Concerning Karendia, there are unmet needs from more than 160 million diabetes patients suffering from kidney disease.

We can solve this matter and believe that Karendia will potentially have a foundational treatment for those patients.

As we get accepted by treatment guidelines across the world and receive a recommendation for use in the early stage of kidney failure, I believe we have the potential to reach more than 1 billion euros in sales. Therefore, I am very optimistic that Kerendia will be a major product.

We also expect to launch Asundexian by 2026 and conduct phase 3 trials this year.

The company will present the phase 2 trial results of the treatment at the upcoming American Congress of Cardiology.


Q: You also mentioned that Bayer would focus on cell and gene therapy. However, various competitors have launched their cell & gene products, such as CART-T. We wonder if Bayer has its own differentiated strategies as a latecomer in the field of cell and gene therapy.

A: First, let me correct you. I don't think we are a latecomer in this game. Ask Bio, a subsidiary of Bayer, has been a leader in bioleaching and gene therapy for the past two decades.

Some of the products launched by our competitors, such as Roche and Novartis, use technologies invented by Ask Bio, and we receive royalties in some cases. Therefore, I would not consider us a latecomer but a trailblazer in the area of cell and gene therapy.

We have some of the most renowned scientific capacities worldwide working for us now as we have very attractive clinical-stage development pipelines.

The breakthrough scientific solutions that I have mentioned earlier, such as treating Parkinson's patients with living cells, have never been done in the past.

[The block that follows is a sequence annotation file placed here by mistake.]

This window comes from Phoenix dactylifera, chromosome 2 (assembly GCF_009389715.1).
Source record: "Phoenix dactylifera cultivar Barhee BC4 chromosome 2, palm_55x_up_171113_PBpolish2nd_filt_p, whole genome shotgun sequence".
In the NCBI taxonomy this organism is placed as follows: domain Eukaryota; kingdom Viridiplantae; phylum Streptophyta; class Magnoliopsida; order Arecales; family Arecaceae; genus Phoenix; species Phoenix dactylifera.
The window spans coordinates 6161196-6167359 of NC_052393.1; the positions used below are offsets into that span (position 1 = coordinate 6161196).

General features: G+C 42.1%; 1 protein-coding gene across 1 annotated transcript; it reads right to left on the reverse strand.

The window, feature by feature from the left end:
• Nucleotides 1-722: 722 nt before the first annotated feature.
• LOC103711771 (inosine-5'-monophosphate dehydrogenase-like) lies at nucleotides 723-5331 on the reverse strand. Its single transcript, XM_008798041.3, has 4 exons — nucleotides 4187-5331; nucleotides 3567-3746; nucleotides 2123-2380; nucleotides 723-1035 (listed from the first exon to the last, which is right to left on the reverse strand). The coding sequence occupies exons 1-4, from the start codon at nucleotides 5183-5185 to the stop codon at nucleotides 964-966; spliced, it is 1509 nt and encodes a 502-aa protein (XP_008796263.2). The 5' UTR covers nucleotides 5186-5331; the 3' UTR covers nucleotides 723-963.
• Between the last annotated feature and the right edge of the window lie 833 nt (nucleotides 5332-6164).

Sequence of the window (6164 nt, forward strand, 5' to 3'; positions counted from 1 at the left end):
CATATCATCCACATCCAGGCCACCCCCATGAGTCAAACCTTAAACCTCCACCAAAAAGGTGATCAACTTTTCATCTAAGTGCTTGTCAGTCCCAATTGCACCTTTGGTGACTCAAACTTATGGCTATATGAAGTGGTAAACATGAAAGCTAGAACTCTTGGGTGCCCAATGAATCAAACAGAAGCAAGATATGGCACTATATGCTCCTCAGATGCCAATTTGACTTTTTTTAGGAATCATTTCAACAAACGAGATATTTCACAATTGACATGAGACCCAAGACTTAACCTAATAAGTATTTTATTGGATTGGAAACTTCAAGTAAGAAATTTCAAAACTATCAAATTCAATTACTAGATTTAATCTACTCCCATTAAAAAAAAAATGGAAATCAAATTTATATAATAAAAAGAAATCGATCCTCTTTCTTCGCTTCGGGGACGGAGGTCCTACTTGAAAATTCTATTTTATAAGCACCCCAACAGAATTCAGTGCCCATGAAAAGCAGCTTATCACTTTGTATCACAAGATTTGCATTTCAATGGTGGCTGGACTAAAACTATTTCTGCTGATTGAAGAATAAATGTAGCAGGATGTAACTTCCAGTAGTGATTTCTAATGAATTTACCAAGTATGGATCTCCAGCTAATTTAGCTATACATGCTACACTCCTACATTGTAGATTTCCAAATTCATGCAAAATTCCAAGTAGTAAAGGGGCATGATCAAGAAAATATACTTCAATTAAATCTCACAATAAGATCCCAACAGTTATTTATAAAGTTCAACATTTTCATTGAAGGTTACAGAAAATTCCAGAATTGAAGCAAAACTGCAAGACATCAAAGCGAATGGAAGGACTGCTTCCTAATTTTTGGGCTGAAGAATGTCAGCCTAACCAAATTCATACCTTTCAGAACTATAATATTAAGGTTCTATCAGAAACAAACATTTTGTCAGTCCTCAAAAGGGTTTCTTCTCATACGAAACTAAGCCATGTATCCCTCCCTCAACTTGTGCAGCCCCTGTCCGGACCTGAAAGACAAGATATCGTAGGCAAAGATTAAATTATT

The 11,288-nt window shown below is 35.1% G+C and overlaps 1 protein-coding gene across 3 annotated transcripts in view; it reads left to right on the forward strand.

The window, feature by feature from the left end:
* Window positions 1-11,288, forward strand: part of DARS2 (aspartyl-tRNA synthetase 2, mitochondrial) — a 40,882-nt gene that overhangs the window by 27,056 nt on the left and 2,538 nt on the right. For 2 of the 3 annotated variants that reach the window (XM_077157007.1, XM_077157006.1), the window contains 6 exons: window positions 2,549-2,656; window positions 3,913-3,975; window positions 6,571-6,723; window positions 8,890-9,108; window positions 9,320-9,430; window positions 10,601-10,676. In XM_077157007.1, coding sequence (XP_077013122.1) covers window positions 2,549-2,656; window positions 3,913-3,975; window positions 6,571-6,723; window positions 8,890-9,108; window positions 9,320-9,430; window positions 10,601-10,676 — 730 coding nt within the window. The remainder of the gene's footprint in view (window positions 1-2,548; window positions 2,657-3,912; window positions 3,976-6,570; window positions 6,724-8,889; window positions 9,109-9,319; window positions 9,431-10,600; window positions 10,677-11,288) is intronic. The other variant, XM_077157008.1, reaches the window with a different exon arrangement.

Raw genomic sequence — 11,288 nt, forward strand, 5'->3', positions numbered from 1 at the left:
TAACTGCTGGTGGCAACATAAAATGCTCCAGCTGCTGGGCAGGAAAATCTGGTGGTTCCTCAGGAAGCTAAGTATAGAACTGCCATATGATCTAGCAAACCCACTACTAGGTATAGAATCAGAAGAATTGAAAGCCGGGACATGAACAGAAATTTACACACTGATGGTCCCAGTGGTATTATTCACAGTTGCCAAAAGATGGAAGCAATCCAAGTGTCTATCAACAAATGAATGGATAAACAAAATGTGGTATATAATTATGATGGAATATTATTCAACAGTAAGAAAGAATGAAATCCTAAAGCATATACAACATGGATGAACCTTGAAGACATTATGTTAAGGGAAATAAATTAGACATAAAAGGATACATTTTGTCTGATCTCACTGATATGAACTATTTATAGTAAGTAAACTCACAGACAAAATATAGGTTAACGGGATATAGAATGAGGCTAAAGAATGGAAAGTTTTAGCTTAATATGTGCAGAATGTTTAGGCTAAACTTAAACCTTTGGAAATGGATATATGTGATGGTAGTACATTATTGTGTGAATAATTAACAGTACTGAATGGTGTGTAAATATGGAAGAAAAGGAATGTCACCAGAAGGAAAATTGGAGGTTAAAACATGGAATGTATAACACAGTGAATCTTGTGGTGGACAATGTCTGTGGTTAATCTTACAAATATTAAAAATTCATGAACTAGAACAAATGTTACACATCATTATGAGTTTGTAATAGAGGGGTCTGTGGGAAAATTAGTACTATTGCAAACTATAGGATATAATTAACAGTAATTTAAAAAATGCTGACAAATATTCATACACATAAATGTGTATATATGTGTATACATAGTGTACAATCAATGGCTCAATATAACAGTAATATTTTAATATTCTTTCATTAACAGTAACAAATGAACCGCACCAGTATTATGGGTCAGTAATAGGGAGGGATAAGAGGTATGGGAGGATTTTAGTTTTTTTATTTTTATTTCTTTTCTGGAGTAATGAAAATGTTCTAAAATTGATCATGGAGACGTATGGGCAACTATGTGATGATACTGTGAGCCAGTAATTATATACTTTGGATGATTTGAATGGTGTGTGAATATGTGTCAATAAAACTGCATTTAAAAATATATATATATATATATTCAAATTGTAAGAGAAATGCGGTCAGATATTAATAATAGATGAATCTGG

However, Bayer has performed such studies with leading medical experts in several hospitals worldwide and provided these groundbreaking therapies to patients.

While we do have a program partner for CART-T, we have also focused on cell and gene therapy in areas outside the oncology, such as using regenerative therapies.

Major developments include restoring brain and heart functions and treating blindness.

Regarding vision treatment, we are in preclinical trials for some forms of blindness caused by a lack of functioning cells back of the eyes.

We believe that by replacing those cells in those patients, we can restore the patient's vision. If the preclinical trial is successful, we expect to go into inter-patients in the next two or three years.


Q: Has the ongoing Covid-19 outbreak affected Bayer's pursuit of developing these treatments?

A: The ongoing pandemic has disrupted our business at all levels as we have a lot of therapies that rely on patients visiting a hospital to get treatment, such as radiology, ophthalmology, and women's health business. It was quite a disruptive event, especially for our 2020 sales.

However, we've seen that we can leverage digital channels to relieve some of the disruptions. So while the traditional channel -- visit and explain -- is applicable, we also managed to add digital channels to better connect with our customers and patients.

The channel change also required us to shift to managing multiple channels at the same time.

We are trying to expand our digital channel into the research and development area. Therefore, even though the pandemic disrupted our business, it also accelerated innovation.

Also, we see the digital tools be more efficient and faster as we perform clinical trials and select the right molecules in research labs.


Q: As the head of the pharmaceutical business for Bayer, what are the merits of Korea's drug market as you see it? Could you tell me about Korea's position in Bayer?

A: We've been in Korea for more than 60 years now. In the whole Asia-Pacific region, Korea is one of the largest markets.

Korea has an outstanding healthcare infrastructure and high-quality healthcare providers, driving the pharmaceutical industry's growth.

That is why Bayer runs many clinical types of research in Korea, Australia, Japan, and China.

I should add that Korea has a well-established and functioning healthcare system.